The pressing challenge for IT firms in the Singaporean market today is to find out the best approaches for getting high volumes of sales appointments.
Actually, there’s not much science involved in it. It only takes common sense as revealed by Strategic Sales and Marketing, Inc. this featured list:
- Be logical: Don’t just ask for the appointment without offering sound logic as to why you and the decision maker should meet. You don’t want meetings just for the sake of meeting, and neither does your prospect. If you want to take up an hour of the prospect’s time, there needs to be a compelling reason (for the prospect) to do so. If you say, “I would like to set up a meeting so you can learn more about us,” there is not much of a reason there for the prospect to feel excited. Instead, it’s better to zero in on a problem that you can solve for the client.
- Be generous: On every appointment setting call, you need to put a carrot in front of your prospect. Give them some incentive to keep talking with you and to trust you. Your carrot should be in the form of valuable information. Offer to run a free report, review a document for them, research their issue, or get an expert opinion from someone in your network on a problem that the client is facing.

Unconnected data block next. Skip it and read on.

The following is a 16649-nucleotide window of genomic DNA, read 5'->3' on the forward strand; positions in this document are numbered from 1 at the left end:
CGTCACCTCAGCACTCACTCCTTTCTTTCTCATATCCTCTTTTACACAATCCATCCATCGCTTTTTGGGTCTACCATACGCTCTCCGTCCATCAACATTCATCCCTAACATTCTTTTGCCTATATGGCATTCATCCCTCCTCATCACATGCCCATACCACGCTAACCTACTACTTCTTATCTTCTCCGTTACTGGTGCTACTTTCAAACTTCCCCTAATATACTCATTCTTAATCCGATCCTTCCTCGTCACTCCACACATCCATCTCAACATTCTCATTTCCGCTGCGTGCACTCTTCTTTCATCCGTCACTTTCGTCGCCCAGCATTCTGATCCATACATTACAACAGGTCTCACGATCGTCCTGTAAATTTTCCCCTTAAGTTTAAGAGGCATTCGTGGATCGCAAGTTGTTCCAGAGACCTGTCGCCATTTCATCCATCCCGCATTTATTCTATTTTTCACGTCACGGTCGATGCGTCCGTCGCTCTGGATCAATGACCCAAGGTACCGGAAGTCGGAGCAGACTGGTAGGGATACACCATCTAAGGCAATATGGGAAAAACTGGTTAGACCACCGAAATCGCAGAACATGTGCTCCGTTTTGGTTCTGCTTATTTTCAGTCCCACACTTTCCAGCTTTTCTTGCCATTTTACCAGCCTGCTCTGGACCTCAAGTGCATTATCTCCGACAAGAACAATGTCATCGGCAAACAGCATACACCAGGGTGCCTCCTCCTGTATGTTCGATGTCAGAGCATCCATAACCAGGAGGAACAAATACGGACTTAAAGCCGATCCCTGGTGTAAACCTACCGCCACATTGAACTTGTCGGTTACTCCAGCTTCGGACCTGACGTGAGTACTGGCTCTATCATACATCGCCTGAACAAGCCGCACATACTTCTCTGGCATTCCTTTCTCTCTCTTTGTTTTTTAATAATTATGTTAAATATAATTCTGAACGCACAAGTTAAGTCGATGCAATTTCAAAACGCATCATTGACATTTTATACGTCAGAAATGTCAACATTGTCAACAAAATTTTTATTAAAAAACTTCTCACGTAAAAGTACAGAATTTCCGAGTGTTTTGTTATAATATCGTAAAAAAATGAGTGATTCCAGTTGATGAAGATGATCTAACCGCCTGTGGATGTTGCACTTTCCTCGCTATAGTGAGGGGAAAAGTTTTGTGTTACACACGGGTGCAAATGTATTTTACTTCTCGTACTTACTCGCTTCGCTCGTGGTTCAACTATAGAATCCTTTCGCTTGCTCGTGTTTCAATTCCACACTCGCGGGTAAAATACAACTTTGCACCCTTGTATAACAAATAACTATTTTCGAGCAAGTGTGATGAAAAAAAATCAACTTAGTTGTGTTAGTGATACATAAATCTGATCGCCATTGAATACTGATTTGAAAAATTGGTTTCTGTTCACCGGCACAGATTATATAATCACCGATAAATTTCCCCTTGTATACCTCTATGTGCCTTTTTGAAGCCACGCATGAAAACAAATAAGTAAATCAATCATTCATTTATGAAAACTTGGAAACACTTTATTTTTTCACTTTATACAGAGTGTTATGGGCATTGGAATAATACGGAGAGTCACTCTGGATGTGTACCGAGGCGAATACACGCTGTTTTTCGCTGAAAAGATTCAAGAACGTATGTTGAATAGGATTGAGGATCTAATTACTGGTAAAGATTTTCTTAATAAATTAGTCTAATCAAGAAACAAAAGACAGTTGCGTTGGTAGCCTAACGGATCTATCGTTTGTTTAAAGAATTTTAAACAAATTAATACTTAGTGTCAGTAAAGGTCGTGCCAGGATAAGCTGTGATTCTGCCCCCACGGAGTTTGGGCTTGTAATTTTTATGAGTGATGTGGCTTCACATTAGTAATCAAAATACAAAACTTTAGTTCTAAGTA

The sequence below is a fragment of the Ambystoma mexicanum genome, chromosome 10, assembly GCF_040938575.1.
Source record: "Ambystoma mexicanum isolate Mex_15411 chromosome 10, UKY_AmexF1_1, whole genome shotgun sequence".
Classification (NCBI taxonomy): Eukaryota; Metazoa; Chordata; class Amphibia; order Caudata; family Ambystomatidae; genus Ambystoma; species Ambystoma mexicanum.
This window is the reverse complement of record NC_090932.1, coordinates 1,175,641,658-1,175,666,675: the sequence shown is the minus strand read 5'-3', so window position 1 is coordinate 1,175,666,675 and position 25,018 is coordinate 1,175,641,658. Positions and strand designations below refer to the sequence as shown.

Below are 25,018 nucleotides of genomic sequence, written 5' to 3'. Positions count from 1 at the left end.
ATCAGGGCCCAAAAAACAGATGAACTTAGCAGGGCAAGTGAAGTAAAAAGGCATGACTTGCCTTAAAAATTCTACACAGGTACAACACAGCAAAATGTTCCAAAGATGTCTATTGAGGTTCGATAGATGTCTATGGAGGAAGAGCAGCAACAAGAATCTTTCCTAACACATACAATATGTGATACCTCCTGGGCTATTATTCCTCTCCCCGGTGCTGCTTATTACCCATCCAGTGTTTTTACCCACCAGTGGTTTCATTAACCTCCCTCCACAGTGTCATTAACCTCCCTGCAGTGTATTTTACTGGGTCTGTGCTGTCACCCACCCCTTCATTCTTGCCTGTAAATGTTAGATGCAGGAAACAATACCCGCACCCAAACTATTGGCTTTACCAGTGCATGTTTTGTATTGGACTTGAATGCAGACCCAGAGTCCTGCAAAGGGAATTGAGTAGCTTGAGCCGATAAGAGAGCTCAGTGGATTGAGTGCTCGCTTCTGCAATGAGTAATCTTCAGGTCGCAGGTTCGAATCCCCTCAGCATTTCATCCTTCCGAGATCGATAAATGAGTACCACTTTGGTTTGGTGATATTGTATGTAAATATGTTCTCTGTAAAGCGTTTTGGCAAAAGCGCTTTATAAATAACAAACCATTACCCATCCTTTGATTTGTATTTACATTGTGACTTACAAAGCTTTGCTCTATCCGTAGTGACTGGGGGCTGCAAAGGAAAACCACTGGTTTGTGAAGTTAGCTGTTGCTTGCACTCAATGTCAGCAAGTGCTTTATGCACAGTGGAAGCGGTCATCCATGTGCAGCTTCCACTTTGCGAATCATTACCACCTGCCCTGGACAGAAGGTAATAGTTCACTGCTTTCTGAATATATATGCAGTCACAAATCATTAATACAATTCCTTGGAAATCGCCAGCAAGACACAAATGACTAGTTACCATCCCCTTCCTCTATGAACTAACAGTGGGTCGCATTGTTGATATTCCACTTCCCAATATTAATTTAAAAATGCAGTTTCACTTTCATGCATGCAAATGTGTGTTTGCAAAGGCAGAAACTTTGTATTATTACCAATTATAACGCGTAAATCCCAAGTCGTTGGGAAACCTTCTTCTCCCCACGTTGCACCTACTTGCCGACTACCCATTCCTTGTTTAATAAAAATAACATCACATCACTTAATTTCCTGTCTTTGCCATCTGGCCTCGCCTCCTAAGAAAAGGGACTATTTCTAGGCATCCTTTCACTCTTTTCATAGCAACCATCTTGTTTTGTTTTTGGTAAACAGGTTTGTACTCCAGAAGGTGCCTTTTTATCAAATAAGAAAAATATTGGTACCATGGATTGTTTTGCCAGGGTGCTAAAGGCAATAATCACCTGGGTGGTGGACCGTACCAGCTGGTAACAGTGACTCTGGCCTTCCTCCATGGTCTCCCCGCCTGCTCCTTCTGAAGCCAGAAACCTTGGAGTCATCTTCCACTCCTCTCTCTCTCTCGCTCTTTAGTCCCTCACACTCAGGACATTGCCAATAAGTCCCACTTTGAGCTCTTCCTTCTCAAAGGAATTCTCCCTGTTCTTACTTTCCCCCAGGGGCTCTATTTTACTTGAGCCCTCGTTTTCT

- Do your homework — Have the solution ready: If you are following step one (from above), developing “logic” means also doing your homework. The more you know about the prospect’s business before you start the appointment setting process, the better your chances of getting the appointment. If you are seen as a solutions provider (and not just a “sales person”) prospects will naturally want to meet with you.
- Be flexible: If the prospect wants to do a phone call instead of an on-site meeting, go with the flow. If the prospect wants to meet with you in 30 days instead of this week, book the appointment. If the prospect wants you to talk with one of his managers first, take the meeting and go with the flow.
- Don’t Close the Door: If you ask for the appointment and you get a “no”… don’t close the door. Instead offer to follow up via e-mail with key information that the prospect needs (plan in advance for this possibility). Then make a second attempt to schedule the appointment by using the information you sent in order to re-open the conversation. Many second chance appointments don’t happen because you didn’t put yourself in position to re-open the discussion.